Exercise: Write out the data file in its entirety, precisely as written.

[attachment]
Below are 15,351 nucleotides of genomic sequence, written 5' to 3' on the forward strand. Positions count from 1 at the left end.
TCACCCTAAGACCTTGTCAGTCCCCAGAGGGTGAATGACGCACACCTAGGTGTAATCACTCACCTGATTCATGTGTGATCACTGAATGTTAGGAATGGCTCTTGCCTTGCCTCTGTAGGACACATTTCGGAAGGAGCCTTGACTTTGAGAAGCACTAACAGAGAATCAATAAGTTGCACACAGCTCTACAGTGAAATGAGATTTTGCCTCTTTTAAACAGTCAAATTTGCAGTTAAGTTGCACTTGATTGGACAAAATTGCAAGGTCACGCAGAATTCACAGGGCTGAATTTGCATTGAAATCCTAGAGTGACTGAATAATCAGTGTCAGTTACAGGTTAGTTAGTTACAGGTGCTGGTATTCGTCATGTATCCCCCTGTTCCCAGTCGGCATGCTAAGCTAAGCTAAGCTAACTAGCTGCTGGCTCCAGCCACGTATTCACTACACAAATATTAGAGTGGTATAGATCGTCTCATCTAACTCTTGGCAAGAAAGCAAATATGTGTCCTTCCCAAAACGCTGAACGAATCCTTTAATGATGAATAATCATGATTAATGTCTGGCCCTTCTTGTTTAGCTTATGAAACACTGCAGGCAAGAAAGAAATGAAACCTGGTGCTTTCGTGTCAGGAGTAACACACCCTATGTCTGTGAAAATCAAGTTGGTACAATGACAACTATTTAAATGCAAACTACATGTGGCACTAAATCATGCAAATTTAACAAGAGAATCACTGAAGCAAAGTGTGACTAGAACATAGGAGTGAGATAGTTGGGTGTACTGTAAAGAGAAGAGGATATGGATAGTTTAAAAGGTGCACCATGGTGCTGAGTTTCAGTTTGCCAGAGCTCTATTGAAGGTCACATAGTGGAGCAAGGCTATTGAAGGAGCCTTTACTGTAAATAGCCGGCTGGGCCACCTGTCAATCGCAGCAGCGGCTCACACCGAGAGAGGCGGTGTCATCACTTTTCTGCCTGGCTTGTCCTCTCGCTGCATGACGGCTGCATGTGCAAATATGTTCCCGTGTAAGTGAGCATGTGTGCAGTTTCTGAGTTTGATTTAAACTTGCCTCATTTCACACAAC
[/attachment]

Below are 15,351 nucleotides of genomic sequence, written 5' to 3' on the forward strand. Positions count from 1 at the left end.
TCACCCTAAGACCTTGTCAGTCCCCAGAGGGTGAATGACGCACACCTAGGTGTAATCACTCACCTGATTCATGTGTGATCACTGAATGTTAGGAATGGCTCTTGCCTTGCCTCTGTAGGACACATTTCGGAAGGAGCCTTGACTTTGAGAAGCACTAACAGAGAATCAATAAGTTGCACACAGCTCTACAGTGAAATGAGATTTTGCCTCTTTTAAACAGTCAAATTTGCAGTTAAGTTGCACTTGATTGGACAAAATTGCAAGGTCACGCAGAATTCACAGGGCTGAATTTGCATTGAAATCCTAGAGTGACTGAATAATCAGTGTCAGTTACAGGTTAGTTAGTTACAGGTGCTGGTATTCGTCATGTATCCCCCTGTTCCCAGTCGGCATGCTAAGCTAAGCTAAGCTAACTAGCTGCTGGCTCCAGCCACGTATTCACTACACAAATATTAGAGTGGTATAGATCGTCTCATCTAACTCTTGGCAAGAAAGCAAATATGTGTCCTTCCCAAAACGCTGAACGAATCCTTTAATGATGAATAATCATGATTAATGTCTGGCCCTTCTTGTTTAGCTTATGAAACACTGCAGGCAAGAAAGAAATGAAACCTGGTGCTTTCGTGTCAGGAGTAACACACCCTATGTCTGTGAAAATCAAGTTGGTACAATGACAACTATTTAAATGCAAACTACATGTGGCACTAAATCATGCAAATTTAACAAGAGAATCACTGAAGCAAAGTGTGACTAGAACATAGGAGTGAGATAGTTGGGTGTACTGTAAAGAGAAGAGGATATGGATAGTTTAAAAGGTGCACCATGGTGCTGAGTTTCAGTTTGCCAGAGCTCTATTGAAGGTCACATAGTGGAGCAAGGCTATTGAAGGAGCCTTTACTGTAAATAGCCGGCTGGGCCACCTGTCAATCGCAGCAGCGGCTCACACCGAGAGAGGCGGTGTCATCACTTTTCTGCCTGGCTTGTCCTCTCGCTGCATGACGGCTGCATGTGCAAATATGTTCCCGTGTAAGTGAGCATGTGTGCAGTTTCTGAGTTTGATTTAAACTTGCCTCATTTCACACAAC